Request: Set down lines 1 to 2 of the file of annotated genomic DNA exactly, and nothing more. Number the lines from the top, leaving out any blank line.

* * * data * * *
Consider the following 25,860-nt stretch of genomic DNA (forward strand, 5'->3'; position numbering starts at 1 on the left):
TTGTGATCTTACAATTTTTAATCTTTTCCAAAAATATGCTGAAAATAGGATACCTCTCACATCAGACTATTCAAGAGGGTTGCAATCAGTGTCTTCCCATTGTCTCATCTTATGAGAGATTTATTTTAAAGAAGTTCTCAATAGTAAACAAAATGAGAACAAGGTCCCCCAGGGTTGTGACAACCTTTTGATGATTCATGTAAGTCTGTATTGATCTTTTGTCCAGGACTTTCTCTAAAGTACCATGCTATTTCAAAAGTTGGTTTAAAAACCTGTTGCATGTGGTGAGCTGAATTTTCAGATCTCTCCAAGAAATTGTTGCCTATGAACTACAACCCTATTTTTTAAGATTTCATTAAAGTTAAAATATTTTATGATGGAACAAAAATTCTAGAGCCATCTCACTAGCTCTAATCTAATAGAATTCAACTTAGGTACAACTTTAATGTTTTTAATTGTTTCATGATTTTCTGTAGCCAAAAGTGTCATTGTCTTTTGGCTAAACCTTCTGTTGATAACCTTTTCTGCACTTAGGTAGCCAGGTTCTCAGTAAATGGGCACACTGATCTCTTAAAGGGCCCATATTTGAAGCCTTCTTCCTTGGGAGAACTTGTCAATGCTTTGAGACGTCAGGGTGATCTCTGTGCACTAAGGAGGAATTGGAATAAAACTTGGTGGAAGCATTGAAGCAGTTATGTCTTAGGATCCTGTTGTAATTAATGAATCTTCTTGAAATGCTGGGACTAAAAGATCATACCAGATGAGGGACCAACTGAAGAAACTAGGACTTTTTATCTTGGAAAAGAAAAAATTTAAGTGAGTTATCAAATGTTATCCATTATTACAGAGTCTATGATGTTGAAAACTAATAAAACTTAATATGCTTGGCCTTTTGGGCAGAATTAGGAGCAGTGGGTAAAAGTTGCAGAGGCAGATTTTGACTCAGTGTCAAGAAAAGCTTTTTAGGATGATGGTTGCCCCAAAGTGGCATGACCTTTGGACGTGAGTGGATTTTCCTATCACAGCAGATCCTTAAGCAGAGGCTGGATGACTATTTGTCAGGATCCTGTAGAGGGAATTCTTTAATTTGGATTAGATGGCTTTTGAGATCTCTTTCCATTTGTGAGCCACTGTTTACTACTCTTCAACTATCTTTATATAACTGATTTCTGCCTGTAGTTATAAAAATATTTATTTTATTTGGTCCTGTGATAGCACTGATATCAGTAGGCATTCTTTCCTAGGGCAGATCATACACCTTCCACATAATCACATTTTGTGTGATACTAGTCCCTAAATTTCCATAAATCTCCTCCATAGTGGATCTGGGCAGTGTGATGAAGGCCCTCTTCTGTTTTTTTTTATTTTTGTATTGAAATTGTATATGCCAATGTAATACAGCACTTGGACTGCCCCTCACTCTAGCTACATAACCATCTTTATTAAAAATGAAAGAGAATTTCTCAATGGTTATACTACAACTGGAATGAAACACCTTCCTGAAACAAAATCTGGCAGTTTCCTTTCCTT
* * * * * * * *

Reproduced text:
Consider the following 25,860-nt stretch of genomic DNA (forward strand, 5'->3'; position numbering starts at 1 on the left):
TTGTGATCTTACAATTTTTAATCTTTTCCAAAAATATGCTGAAAATAGGATACCTCTCACATCAGACTATTCAAGAGGGTTGCAATCAGTGTCTTCCCATTGTCTCATCTTATGAGAGATTTATTTTAAAGAAGTTCTCAATAGTAAACAAAATGAGAACAAGGTCCCCCAGGGTTGTGACAACCTTTTGATGATTCATGTAAGTCTGTATTGATCTTTTGTCCAGGACTTTCTCTAAAGTACCATGCTATTTCAAAAGTTGGTTTAAAAACCTGTTGCATGTGGTGAGCTGAATTTTCAGATCTCTCCAAGAAATTGTTGCCTATGAACTACAACCCTATTTTTTAAGATTTCATTAAAGTTAAAATATTTTATGATGGAACAAAAATTCTAGAGCCATCTCACTAGCTCTAATCTAATAGAATTCAACTTAGGTACAACTTTAATGTTTTTAATTGTTTCATGATTTTCTGTAGCCAAAAGTGTCATTGTCTTTTGGCTAAACCTTCTGTTGATAACCTTTTCTGCACTTAGGTAGCCAGGTTCTCAGTAAATGGGCACACTGATCTCTTAAAGGGCCCATATTTGAAGCCTTCTTCCTTGGGAGAACTTGTCAATGCTTTGAGACGTCAGGGTGATCTCTGTGCACTAAGGAGGAATTGGAATAAAACTTGGTGGAAGCATTGAAGCAGTTATGTCTTAGGATCCTGTTGTAATTAATGAATCTTCTTGAAATGCTGGGACTAAAAGATCATACCAGATGAGGGACCAACTGAAGAAACTAGGACTTTTTATCTTGGAAAAGAAAAAATTTAAGTGAGTTATCAAATGTTATCCATTATTACAGAGTCTATGATGTTGAAAACTAATAAAACTTAATATGCTTGGCCTTTTGGGCAGAATTAGGAGCAGTGGGTAAAAGTTGCAGAGGCAGATTTTGACTCAGTGTCAAGAAAAGCTTTTTAGGATGATGGTTGCCCCAAAGTGGCATGACCTTTGGACGTGAGTGGATTTTCCTATCACAGCAGATCCTTAAGCAGAGGCTGGATGACTATTTGTCAGGATCCTGTAGAGGGAATTCTTTAATTTGGATTAGATGGCTTTTGAGATCTCTTTCCATTTGTGAGCCACTGTTTACTACTCTTCAACTATCTTTATATAACTGATTTCTGCCTGTAGTTATAAAAATATTTATTTTATTTGGTCCTGTGATAGCACTGATATCAGTAGGCATTCTTTCCTAGGGCAGATCATACACCTTCCACATAATCACATTTTGTGTGATACTAGTCCCTAAATTTCCATAAATCTCCTCCATAGTGGATCTGGGCAGTGTGATGAAGGCCCTCTTCTGTTTTTTTTTATTTTTGTATTGAAATTGTATATGCCAATGTAATACAGCACTTGGACTGCCCCTCACTCTAGCTACATAACCATCTTTATTAAAAATGAAAGAGAATTTCTCAATGGTTATACTACAACTGGAATGAAACACCTTCCTGAAACAAAATCTGGCAGTTTCCTTTCCTT